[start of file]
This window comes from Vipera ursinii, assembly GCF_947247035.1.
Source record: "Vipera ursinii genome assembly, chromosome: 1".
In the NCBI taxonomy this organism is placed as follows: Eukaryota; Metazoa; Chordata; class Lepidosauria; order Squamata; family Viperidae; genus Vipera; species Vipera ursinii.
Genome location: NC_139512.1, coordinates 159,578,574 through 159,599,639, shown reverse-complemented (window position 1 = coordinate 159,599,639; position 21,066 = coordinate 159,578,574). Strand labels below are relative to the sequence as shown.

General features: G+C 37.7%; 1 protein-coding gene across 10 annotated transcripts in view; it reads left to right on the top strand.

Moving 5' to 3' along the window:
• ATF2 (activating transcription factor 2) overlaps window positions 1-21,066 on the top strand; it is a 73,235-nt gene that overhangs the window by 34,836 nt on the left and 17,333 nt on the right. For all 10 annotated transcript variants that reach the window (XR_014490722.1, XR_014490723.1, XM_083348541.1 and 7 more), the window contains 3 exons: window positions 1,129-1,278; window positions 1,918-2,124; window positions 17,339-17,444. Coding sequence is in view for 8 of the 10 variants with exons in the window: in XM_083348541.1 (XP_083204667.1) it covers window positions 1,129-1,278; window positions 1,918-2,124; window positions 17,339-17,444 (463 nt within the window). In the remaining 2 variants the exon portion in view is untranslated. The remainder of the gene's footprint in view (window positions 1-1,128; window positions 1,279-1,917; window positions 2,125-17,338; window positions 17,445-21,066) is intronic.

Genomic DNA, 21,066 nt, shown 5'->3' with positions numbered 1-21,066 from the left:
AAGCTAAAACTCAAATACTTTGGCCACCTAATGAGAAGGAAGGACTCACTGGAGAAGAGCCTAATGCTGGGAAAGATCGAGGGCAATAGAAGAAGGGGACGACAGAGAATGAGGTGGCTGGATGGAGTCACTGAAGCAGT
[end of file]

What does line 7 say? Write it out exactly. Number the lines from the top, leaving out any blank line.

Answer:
• ATF2 (activating transcription factor 2) overlaps window positions 1-21,066 on the top strand; it is a 73,235-nt gene that overhangs the window by 34,836 nt on the left and 17,333 nt on the right. For all 10 annotated transcript variants that reach the window (XR_014490722.1, XR_014490723.1, XM_083348541.1 and 7 more), the window contains 3 exons: window positions 1,129-1,278; window positions 1,918-2,124; window positions 17,339-17,444. Coding sequence is in view for 8 of the 10 variants with exons in the window: in XM_083348541.1 (XP_083204667.1) it covers window positions 1,129-1,278; window positions 1,918-2,124; window positions 17,339-17,444 (463 nt within the window). In the remaining 2 variants the exon portion in view is untranslated. The remainder of the gene's footprint in view (window positions 1-1,128; window positions 1,279-1,917; window positions 2,125-17,338; window positions 17,445-21,066) is intronic.